If you are having trouble sleeping, tune in to HBO and watch the 2011 film, Tinker Tailor Soldier Spy, and let a British psy-op knock you out. The film is excruciatingly dull. I’m not the type to fall asleep during movies, but watching Tinker made me feel like I had swallowed a handful of sleeping pills – just like it did 39 years ago when I tried to read John Le Carré’s equally dull novel.
In fact, I tried to read Tinker more than once. Each time, I got exasperated and threw the book down in disgust. I defy you to read it. And I love spy novels. I’ve read all of Tom Clancy’s books, for example. In general, I read books cover-to-cover. Even bad books because I keep thinking: “the good part that brought it to my attention must coming up any minute now.”
So, I’ve been perplexed by Tinker for my whole life. But I think I have finally solved the mystery: Tinker is dull because it was designed to be dull. It was written by a British intelligence agent to literally put Americans to sleep. It is a psy-op aimed at us as a deterrent to keep us from looking further into the machinations of Perfidious Albion.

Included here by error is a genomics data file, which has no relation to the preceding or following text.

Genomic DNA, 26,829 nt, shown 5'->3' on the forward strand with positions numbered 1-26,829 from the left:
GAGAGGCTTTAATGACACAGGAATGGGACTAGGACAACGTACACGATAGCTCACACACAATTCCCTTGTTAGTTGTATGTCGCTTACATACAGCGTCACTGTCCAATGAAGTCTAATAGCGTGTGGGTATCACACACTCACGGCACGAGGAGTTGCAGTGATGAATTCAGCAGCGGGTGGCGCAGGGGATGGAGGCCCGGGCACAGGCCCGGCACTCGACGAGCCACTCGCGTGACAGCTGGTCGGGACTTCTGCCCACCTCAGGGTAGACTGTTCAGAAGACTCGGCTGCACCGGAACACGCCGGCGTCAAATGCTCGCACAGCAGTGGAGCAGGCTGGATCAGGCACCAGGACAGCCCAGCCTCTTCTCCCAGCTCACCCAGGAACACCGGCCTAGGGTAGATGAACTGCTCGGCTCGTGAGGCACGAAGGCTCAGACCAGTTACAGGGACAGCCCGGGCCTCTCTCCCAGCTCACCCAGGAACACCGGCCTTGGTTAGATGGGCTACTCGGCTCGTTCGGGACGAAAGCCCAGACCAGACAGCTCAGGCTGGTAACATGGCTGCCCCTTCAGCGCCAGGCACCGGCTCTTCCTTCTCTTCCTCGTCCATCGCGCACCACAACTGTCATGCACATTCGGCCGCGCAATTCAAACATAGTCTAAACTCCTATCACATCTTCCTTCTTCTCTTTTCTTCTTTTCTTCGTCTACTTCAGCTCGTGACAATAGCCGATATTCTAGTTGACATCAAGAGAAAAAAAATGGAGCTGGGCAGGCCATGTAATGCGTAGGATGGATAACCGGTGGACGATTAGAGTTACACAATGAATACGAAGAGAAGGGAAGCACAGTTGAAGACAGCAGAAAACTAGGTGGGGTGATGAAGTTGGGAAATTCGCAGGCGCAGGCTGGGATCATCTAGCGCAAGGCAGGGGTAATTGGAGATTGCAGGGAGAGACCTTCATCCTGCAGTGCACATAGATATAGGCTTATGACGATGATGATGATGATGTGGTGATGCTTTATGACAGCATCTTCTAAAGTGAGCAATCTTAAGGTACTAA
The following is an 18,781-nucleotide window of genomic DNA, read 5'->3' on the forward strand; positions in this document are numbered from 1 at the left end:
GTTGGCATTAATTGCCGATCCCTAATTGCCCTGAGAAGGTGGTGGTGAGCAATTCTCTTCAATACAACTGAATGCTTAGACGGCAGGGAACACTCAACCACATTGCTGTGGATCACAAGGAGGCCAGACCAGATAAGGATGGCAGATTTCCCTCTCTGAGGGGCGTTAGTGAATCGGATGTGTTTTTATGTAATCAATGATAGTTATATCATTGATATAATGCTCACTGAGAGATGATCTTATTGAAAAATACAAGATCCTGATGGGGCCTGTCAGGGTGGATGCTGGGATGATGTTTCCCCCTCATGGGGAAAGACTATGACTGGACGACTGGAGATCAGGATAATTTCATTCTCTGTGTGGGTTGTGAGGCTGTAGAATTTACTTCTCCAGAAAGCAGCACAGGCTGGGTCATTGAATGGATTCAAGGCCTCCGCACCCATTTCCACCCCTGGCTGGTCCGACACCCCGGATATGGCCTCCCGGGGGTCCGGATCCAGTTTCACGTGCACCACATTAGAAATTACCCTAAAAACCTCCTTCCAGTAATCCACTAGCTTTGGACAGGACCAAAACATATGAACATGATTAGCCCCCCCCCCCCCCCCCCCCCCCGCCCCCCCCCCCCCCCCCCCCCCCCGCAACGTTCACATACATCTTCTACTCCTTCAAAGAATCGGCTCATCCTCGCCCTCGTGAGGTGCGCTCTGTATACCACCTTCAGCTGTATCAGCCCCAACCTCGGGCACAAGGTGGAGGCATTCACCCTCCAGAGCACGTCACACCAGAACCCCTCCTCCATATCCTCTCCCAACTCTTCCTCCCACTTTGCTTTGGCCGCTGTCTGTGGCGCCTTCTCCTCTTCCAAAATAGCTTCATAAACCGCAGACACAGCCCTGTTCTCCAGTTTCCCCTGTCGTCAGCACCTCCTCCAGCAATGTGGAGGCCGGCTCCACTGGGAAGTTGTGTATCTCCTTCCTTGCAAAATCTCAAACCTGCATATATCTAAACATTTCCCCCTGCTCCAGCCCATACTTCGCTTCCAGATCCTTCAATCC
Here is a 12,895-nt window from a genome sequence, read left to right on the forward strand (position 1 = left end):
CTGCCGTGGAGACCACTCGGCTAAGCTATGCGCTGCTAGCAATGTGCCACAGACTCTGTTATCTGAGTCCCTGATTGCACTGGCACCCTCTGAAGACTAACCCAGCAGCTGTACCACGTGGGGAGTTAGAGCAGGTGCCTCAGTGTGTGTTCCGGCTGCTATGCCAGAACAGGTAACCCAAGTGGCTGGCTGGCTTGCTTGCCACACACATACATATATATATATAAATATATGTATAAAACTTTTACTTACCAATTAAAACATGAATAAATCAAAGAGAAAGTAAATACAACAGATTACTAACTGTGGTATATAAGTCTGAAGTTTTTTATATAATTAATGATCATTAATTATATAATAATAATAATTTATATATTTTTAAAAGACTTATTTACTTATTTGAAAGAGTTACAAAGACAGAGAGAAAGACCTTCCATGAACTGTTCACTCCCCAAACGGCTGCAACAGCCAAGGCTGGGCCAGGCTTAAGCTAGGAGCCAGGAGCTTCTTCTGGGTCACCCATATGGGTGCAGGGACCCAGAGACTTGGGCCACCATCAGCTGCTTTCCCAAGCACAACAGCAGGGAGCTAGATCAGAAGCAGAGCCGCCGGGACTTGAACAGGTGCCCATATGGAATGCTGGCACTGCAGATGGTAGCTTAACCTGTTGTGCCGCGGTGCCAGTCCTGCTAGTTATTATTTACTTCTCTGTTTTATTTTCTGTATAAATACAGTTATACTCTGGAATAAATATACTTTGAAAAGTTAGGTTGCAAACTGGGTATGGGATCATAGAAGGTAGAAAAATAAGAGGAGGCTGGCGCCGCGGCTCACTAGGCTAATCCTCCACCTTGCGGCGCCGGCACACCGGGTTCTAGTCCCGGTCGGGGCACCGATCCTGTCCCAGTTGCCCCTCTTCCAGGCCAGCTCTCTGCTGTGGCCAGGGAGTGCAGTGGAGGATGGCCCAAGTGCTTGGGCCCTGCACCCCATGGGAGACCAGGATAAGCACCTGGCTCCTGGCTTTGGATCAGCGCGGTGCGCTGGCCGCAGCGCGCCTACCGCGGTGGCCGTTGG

How was it possible for such a horrible book to make it onto the New York Times Best-Seller list? I’ll bet that if the truth were known, British intelligence agents were sent out to bookstores to buy-up copies and goose the sales numbers. Just like L. Ron Hubbard used to send out his thralls to buy copies of Dianetics.
But why? What were the British trying to hypnotize us into forgetting? Well, as World War II wound down, President Roosevelt refused to help Churchill maintain the British Empire, which infuriated Churchill and he turned against us. Churchill sought to weaken the USA by instigating the Cold War, and having us turn against our Russian allies. Stalin even believed that Churchill had FDR assassinated (see story here).
Don’t you think that it’s odd that the US military did so well in World War II, but all of sudden, couldn’t fight its way out of a paper bag in Korea and Vietnam? Genghis Khan had no trouble conquering Korea, so why couldn’t we do it? Well, General MacArthur suspected that the North Koreans and Chinese were being tipped off to his plans. Back then, we foolishly trusted the Brits with too much of our intelligence.
In Vietnam, it was a Brit who talked us into the disastrous Strategic Hamlet program where our side “helped” villagers by burning their houses down and marching them into concentration camps. Not the best way to win hearts and minds.
Ostensibly, the Russians had infiltrated British intelligence, and spies like Kim Philby sent intel to the Kremlin during the Cold War. But Stalin himself didn’t trust Philby and thought that he was a triple agent still loyal to the British.
Ultimately, the Tinker psy-op has succeeded. The vast majority of Americans think that the Brits have been nothing but staunch allies since World War I, when in reality the picture isn’t quite so clear.